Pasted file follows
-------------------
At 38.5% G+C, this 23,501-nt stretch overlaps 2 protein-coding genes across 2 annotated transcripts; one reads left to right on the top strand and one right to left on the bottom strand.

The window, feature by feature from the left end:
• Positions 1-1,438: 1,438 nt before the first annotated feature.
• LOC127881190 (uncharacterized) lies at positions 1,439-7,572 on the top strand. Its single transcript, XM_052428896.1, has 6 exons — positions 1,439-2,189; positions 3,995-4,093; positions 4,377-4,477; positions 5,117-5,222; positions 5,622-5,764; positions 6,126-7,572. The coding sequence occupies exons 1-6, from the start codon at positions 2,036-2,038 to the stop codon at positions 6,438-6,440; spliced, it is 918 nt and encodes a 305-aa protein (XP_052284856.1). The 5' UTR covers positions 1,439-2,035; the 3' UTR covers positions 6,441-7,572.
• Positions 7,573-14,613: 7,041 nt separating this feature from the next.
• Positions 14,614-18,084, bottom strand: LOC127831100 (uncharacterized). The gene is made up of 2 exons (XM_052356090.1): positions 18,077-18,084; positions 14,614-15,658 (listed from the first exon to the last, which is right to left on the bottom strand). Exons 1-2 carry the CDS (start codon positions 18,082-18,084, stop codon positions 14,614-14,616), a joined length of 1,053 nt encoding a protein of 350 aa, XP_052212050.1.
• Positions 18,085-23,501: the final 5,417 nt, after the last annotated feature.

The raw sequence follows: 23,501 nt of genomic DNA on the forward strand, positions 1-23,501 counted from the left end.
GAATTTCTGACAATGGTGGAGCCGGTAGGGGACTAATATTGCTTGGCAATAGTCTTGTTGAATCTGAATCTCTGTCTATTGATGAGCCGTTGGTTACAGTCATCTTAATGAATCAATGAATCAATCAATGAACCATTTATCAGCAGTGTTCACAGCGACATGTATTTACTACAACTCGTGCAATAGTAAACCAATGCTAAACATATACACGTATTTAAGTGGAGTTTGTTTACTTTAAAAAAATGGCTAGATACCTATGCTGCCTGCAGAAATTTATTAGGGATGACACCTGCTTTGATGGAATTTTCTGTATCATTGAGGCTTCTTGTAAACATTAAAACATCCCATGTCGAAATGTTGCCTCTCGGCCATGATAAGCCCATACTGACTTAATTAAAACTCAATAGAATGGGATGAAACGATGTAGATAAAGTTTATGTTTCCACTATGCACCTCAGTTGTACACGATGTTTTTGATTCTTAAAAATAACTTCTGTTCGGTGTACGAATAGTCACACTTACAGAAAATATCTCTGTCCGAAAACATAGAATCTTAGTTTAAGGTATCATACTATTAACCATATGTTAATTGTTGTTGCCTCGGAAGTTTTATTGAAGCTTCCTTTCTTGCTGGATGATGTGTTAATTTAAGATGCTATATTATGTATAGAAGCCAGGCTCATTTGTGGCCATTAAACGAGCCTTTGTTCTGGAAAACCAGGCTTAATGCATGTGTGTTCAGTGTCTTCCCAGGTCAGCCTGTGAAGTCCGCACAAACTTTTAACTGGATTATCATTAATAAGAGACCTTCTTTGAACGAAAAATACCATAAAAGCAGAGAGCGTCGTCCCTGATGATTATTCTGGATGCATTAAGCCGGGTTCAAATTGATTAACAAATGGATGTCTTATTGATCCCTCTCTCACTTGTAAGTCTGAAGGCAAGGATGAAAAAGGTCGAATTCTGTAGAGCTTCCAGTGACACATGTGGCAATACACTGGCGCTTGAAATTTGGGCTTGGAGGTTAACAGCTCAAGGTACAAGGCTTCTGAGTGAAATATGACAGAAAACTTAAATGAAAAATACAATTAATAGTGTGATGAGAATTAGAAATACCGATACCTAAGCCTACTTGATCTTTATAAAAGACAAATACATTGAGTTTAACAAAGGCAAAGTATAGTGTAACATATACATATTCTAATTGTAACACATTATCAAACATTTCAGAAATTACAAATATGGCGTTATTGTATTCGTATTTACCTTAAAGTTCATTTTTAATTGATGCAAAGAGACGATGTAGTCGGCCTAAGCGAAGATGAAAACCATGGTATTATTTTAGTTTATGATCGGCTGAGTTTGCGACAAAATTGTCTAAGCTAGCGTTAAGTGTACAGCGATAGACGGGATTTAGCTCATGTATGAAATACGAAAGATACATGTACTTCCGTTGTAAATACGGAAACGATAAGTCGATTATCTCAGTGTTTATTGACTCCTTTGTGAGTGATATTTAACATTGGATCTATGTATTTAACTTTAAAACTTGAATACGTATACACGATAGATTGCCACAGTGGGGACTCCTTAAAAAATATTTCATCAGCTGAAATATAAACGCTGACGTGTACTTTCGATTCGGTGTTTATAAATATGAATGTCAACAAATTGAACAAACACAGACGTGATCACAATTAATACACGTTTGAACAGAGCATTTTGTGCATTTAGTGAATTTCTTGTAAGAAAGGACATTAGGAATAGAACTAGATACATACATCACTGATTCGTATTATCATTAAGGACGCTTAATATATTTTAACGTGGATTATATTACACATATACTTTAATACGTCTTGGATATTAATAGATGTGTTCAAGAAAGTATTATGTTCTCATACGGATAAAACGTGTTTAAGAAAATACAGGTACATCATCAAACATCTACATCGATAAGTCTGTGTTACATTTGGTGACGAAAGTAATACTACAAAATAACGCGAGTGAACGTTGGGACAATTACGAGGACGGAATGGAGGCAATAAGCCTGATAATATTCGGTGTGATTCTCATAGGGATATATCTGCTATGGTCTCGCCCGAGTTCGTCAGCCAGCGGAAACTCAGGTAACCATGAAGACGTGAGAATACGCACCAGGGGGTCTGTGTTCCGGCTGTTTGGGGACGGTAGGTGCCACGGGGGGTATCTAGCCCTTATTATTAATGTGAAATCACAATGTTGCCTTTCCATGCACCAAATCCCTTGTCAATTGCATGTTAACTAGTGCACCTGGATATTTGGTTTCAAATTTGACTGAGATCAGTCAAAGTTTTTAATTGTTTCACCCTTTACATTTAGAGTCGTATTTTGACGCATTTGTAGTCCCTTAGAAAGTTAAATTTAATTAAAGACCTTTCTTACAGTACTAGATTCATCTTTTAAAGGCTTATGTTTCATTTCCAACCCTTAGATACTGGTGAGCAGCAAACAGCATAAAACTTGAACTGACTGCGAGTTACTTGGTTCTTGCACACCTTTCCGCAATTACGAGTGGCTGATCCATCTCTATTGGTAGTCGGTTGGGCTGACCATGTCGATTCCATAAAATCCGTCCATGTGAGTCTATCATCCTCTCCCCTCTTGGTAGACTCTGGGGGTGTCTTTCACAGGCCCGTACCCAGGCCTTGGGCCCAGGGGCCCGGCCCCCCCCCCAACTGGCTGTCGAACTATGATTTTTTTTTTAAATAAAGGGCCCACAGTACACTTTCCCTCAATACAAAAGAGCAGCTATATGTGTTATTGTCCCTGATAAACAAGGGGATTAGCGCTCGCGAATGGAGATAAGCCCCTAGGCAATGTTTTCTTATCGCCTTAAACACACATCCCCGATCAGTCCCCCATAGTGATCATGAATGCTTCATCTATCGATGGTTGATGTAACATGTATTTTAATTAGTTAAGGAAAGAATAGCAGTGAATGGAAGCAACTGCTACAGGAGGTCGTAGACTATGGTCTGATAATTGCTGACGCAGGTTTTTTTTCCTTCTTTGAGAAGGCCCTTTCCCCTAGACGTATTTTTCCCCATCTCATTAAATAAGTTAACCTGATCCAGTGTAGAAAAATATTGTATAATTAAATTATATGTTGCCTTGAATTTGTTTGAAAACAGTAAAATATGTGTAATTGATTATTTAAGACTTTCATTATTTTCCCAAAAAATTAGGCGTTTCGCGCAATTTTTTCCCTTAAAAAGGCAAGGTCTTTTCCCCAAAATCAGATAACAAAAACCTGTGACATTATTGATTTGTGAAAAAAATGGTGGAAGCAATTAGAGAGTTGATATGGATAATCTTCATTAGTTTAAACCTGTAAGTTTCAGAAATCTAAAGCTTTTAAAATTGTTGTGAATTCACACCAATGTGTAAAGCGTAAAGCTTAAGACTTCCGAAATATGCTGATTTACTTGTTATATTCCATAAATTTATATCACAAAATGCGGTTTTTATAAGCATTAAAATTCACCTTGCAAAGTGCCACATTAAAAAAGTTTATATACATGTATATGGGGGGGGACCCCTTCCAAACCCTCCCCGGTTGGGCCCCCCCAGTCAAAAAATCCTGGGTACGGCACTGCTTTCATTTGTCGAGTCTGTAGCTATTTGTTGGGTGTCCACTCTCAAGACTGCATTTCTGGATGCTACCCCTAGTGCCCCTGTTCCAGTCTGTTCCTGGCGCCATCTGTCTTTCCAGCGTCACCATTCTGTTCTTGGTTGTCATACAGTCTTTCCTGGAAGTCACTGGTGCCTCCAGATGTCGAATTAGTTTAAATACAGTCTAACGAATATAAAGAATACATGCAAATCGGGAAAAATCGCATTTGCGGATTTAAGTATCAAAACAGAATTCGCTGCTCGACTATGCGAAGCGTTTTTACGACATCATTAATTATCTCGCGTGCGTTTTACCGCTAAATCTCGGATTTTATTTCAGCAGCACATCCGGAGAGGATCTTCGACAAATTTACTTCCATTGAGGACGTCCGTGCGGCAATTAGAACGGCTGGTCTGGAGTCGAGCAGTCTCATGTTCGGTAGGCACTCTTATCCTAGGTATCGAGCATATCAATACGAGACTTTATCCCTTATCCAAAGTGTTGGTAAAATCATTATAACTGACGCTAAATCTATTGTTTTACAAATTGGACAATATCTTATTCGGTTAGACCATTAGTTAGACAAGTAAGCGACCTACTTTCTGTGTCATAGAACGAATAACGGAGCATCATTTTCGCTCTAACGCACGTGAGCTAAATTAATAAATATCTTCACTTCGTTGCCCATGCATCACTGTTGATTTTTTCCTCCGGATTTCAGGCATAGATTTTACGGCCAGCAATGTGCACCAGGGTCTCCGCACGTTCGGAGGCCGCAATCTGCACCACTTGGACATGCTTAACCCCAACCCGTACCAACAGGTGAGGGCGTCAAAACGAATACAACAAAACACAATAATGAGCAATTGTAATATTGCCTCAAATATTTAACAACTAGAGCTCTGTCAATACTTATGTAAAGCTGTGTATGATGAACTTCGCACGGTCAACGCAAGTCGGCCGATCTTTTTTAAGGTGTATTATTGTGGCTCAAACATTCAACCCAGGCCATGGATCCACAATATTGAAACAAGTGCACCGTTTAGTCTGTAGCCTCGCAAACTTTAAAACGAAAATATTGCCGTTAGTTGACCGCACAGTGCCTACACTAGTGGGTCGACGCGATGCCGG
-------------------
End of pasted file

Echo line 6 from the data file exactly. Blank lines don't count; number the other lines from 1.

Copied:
• Positions 14,614-18,084, bottom strand: LOC127831100 (uncharacterized). The gene is made up of 2 exons (XM_052356090.1): positions 18,077-18,084; positions 14,614-15,658 (listed from the first exon to the last, which is right to left on the bottom strand). Exons 1-2 carry the CDS (start codon positions 18,082-18,084, stop codon positions 14,614-14,616), a joined length of 1,053 nt encoding a protein of 350 aa, XP_052212050.1.